Author(s): Yu ZG, Anh V, Lau KS
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Abstract This paper introduces the notion of measure representation of DNA sequences. Spectral analysis and multifractal analysis are then performed on the measure representations of a large number of complete genomes. The main aim of this paper is to discuss the multifractal property of the measure representation and the classification of bacteria. From the measure representations and the values of the D(q) spectra and related C(q) curves, it is concluded that these complete genomes are not random sequences. In fact, spectral analyses performed indicate that these measure representations, considered as time series, exhibit strong long-range correlation. Here the long-range correlation is for the K-strings with dictionary ordering, and it is different from the base pair correlations introduced by other people. For substrings with length K=8, the D(q) spectra of all organisms studied are multifractal-like and sufficiently smooth for the C(q) curves to be meaningful. With the decreasing value of K, the multifractality lessens. The C(q) curves of all bacteria resemble a classical phase transition at a critical point. But the "analogous" phase transitions of chromosomes of nonbacteria organisms are different. Apart from chromosome 1 of C. elegans, they exhibit the shape of double-peaked specific heat function. A classification of genomes of bacteria by assigning to each sequence a point in two-dimensional space (D(-1),D1) and in three-dimensional space (D(-1),D1,D(-2)) was given. Bacteria that are close phylogenetically are almost close in the spaces (D(-1),D1) and (D(-1),D1,D(-2)).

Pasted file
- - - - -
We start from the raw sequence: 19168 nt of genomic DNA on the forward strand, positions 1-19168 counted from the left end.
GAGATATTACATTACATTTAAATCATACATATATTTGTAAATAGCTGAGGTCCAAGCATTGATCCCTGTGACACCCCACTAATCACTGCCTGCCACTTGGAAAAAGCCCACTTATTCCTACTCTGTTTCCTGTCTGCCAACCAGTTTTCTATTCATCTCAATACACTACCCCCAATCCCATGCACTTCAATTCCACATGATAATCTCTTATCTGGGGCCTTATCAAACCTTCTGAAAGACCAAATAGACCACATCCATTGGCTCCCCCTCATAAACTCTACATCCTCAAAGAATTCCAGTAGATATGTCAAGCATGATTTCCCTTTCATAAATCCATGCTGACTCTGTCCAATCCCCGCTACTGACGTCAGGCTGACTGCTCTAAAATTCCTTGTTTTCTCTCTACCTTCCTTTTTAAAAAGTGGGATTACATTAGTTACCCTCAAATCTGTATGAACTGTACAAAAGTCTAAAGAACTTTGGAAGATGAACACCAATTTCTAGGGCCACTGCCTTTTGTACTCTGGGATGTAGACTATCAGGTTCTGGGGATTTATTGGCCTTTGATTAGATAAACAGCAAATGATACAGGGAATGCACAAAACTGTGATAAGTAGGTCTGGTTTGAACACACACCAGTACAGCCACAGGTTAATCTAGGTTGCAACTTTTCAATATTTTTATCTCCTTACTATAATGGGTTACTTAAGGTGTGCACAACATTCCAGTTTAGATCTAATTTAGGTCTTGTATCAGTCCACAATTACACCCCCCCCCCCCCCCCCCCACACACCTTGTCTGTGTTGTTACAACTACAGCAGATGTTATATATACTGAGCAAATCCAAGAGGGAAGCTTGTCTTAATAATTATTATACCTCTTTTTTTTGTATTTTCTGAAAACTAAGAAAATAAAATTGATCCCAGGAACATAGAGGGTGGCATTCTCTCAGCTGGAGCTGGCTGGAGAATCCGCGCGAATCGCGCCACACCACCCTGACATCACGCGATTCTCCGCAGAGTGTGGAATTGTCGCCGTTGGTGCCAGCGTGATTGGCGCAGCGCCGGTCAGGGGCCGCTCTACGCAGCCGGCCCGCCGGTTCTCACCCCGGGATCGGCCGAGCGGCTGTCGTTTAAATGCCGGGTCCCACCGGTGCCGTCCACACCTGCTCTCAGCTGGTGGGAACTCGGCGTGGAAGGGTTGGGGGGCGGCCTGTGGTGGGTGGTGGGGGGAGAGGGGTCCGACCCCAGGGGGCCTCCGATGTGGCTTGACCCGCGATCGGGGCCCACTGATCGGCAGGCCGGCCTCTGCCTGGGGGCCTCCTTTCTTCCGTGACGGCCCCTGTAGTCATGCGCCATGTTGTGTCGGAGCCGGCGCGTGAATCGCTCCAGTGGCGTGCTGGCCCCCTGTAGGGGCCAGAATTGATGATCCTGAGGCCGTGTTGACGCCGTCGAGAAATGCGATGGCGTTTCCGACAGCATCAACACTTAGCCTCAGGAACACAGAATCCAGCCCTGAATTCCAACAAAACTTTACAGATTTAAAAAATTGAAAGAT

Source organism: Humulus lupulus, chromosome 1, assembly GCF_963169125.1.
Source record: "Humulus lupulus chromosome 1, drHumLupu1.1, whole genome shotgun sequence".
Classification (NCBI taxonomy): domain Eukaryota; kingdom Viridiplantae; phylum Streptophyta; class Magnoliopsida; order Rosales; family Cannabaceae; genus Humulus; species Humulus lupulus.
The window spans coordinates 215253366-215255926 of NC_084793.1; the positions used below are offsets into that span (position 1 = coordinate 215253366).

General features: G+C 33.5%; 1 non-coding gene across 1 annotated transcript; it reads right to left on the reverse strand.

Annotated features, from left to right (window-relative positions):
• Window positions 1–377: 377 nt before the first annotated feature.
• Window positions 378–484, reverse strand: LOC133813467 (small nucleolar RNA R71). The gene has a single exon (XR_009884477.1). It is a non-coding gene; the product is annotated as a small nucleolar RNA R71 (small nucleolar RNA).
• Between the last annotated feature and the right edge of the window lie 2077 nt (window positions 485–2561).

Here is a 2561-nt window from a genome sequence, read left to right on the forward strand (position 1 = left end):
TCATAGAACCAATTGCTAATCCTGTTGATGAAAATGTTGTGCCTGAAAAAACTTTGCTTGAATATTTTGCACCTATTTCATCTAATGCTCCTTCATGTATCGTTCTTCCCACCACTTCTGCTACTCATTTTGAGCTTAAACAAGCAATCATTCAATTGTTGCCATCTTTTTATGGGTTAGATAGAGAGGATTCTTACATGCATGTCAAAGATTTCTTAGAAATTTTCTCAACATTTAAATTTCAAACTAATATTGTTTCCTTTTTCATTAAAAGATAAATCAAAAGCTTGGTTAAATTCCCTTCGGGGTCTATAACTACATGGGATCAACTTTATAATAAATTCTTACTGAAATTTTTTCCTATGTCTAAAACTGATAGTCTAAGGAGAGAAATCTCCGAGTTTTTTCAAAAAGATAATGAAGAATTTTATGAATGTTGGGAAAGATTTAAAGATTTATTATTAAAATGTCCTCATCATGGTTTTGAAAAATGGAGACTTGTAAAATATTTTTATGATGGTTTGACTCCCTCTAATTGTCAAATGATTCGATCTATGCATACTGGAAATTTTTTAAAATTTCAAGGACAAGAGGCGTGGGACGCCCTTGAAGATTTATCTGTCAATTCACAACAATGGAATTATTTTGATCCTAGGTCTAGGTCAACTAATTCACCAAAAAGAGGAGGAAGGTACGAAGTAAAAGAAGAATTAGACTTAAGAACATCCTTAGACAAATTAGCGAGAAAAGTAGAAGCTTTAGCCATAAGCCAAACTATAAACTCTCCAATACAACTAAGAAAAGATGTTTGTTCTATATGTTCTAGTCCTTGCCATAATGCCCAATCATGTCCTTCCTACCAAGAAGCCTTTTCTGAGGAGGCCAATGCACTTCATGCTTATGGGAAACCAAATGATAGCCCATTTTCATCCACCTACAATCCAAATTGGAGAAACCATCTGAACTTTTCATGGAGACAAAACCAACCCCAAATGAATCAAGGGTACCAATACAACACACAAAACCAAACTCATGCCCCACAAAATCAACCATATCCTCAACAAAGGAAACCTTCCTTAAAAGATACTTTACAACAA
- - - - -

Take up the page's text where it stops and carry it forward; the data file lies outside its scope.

This article was published in Phys Rev E Stat Nonlin Soft Matter Phys
and referenced in Journal of Computer Science & Systems Biology